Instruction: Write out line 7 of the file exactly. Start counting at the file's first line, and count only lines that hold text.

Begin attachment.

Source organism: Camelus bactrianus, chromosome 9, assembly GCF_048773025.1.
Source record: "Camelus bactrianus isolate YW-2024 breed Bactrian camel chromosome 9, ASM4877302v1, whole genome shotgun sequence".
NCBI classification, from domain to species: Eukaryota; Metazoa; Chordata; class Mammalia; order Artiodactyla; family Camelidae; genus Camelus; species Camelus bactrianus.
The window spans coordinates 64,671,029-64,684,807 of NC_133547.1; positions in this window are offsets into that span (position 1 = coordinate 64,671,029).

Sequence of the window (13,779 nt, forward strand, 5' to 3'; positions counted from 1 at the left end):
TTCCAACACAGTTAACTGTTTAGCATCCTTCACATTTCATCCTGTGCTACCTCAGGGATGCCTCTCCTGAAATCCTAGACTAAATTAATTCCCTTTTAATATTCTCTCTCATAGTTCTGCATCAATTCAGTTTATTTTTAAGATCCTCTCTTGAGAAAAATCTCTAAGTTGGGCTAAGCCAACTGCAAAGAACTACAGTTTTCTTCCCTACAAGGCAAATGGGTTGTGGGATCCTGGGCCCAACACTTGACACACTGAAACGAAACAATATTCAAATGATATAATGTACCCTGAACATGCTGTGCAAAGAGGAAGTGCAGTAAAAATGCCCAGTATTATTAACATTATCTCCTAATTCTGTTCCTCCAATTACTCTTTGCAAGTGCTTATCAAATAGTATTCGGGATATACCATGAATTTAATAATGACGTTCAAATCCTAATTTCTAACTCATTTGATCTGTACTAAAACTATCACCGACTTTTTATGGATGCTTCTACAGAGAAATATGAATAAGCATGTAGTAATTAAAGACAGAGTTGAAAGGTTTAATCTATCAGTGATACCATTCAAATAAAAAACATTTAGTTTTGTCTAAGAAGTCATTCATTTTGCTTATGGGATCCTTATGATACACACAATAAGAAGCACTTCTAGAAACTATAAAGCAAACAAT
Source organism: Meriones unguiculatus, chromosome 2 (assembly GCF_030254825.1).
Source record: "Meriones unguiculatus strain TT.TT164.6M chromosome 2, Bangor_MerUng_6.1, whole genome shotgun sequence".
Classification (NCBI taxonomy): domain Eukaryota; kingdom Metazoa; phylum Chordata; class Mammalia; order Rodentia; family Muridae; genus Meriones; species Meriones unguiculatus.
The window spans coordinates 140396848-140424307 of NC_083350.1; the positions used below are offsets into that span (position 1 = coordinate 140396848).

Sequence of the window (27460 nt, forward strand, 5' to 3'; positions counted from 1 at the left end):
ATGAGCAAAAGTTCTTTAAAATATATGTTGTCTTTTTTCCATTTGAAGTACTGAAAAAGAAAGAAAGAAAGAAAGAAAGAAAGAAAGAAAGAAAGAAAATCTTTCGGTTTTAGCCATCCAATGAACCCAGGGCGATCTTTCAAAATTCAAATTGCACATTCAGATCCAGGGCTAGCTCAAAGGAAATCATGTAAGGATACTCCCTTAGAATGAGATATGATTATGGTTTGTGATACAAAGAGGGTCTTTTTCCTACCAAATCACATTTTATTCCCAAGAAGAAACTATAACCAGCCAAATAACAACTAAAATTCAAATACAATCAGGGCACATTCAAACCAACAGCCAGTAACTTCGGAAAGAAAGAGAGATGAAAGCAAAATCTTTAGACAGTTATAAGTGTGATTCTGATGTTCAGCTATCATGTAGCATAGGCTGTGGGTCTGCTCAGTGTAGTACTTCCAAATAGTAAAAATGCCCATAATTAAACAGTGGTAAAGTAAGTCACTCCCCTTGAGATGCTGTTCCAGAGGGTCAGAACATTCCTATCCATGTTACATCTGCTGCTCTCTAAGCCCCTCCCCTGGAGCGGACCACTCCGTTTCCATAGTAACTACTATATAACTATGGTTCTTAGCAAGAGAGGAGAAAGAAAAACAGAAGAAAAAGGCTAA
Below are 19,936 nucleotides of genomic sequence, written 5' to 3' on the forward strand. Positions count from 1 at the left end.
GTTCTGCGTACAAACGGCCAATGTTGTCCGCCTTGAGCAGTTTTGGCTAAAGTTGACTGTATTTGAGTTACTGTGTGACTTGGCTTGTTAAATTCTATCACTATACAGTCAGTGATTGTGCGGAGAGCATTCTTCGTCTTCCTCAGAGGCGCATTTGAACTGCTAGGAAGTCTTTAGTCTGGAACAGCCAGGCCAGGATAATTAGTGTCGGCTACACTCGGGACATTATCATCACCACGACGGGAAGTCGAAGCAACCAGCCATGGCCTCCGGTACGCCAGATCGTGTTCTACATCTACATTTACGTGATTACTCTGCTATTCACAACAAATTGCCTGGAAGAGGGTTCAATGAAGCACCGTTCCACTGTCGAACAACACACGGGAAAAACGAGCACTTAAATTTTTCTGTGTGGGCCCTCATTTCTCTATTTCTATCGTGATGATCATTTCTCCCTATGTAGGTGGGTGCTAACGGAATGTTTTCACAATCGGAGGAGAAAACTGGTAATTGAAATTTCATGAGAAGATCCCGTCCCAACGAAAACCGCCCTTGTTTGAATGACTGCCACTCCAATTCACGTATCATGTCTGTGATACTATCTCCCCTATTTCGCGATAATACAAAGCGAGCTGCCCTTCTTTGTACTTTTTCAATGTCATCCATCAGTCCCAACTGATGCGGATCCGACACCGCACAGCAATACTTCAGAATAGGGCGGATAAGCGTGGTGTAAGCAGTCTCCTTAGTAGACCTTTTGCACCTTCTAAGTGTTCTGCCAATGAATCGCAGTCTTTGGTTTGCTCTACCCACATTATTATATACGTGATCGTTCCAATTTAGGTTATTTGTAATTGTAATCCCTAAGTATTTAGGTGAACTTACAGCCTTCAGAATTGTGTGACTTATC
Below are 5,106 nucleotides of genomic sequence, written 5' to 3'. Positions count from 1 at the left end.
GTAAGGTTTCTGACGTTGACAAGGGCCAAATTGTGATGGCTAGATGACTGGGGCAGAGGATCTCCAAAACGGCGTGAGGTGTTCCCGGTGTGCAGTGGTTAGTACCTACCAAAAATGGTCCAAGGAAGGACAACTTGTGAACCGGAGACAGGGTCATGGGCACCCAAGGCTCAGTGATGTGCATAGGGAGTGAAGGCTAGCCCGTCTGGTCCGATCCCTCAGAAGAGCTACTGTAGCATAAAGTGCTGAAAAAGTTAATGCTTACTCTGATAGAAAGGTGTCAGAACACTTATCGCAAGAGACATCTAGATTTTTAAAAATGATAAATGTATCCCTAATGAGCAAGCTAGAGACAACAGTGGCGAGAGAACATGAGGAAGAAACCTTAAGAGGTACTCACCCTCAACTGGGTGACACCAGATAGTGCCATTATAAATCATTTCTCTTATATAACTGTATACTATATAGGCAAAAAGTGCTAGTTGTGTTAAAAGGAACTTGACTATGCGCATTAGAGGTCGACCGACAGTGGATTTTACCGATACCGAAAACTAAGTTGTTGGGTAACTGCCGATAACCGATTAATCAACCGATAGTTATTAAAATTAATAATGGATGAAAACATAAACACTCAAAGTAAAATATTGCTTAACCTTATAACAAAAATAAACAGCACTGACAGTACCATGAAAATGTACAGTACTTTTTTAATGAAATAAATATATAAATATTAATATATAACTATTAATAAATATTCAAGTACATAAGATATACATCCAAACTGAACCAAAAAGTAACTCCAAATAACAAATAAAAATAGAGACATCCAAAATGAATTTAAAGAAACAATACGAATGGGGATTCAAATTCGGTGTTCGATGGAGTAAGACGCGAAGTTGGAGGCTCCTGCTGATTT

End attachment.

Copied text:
Source organism: Meriones unguiculatus, chromosome 2 (assembly GCF_030254825.1).